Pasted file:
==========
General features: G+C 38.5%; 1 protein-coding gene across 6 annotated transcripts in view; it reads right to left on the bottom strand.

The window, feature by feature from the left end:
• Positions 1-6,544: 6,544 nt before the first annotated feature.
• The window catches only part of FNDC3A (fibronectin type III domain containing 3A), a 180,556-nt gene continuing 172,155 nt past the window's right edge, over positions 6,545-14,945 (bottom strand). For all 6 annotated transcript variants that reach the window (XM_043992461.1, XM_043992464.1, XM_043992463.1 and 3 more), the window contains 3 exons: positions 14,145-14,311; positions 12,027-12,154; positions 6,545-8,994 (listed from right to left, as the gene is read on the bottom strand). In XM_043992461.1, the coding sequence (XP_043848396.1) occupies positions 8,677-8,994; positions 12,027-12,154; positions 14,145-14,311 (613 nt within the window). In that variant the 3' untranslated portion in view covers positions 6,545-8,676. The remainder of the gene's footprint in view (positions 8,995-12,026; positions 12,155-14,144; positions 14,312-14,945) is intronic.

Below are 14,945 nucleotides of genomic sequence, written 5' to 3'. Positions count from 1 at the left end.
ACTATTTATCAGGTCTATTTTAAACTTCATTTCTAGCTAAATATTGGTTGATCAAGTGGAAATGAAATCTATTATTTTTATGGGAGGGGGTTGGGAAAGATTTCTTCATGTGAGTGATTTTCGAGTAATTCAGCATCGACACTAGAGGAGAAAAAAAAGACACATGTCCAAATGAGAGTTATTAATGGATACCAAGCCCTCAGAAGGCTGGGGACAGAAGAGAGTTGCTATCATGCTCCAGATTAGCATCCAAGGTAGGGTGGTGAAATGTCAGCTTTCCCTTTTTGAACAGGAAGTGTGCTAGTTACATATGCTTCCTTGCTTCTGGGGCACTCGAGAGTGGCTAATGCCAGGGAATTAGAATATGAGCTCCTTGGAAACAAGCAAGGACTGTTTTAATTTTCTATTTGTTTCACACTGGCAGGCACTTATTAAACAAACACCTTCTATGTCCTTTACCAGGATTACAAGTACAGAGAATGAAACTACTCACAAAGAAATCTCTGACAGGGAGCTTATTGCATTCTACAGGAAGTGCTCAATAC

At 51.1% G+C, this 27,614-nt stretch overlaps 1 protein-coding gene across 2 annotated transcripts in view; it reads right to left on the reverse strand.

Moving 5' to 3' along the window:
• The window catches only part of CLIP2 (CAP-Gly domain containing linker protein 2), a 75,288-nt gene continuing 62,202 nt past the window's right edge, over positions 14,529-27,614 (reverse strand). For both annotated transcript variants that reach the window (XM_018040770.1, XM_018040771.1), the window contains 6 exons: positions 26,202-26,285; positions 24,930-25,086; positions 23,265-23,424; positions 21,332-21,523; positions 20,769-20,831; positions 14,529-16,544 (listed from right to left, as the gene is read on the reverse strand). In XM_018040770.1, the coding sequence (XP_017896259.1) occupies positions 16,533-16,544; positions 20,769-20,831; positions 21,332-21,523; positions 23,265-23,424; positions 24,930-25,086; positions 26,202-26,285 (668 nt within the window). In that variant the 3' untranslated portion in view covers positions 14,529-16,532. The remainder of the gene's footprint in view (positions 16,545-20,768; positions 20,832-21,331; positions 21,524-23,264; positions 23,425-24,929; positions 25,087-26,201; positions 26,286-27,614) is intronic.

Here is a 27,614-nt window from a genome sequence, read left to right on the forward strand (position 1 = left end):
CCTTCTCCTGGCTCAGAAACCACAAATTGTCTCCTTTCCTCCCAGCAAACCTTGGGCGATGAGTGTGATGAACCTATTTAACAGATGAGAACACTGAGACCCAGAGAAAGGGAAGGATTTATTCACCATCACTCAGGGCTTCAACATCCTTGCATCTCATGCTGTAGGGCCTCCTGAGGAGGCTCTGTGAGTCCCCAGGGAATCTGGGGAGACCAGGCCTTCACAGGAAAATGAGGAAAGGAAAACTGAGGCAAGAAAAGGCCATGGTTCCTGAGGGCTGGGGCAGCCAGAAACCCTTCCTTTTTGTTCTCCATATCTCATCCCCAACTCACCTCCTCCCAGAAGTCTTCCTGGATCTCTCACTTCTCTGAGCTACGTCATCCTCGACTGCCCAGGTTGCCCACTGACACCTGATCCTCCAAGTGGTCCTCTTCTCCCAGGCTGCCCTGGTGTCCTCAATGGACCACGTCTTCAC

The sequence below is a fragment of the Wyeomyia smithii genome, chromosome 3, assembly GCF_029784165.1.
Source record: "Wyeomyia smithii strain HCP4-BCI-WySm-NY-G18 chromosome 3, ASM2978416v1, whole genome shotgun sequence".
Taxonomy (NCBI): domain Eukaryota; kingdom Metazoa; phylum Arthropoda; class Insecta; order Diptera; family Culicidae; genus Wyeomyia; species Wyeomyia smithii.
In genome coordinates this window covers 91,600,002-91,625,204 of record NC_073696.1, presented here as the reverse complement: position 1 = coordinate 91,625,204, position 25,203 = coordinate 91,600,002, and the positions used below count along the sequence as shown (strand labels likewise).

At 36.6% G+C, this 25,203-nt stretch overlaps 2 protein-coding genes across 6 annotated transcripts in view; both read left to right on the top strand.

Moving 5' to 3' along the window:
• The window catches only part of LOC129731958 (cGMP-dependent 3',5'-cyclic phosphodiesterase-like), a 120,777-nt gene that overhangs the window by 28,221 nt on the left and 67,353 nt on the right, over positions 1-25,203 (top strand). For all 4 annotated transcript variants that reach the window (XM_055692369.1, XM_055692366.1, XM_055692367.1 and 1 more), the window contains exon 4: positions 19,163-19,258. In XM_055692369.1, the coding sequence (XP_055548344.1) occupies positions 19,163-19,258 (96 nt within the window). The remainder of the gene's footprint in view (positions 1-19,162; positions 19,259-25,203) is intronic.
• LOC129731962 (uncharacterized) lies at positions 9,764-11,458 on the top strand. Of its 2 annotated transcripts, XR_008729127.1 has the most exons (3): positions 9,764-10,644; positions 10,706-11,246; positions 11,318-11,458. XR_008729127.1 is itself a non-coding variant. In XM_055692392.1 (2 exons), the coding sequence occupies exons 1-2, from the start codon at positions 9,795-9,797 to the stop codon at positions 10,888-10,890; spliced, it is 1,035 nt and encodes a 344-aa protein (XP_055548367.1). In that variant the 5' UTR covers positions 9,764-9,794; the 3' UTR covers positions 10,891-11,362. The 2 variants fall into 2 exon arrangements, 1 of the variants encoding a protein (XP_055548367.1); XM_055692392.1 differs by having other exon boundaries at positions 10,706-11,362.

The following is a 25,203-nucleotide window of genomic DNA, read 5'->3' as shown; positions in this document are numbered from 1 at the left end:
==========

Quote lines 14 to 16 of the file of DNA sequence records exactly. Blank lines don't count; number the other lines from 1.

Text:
Taxonomy (NCBI): domain Eukaryota; kingdom Metazoa; phylum Arthropoda; class Insecta; order Diptera; family Culicidae; genus Wyeomyia; species Wyeomyia smithii.
In genome coordinates this window covers 91,600,002-91,625,204 of record NC_073696.1, presented here as the reverse complement: position 1 = coordinate 91,625,204, position 25,203 = coordinate 91,600,002, and the positions used below count along the sequence as shown (strand labels likewise).

At 36.6% G+C, this 25,203-nt stretch overlaps 2 protein-coding genes across 6 annotated transcripts in view; both read left to right on the top strand.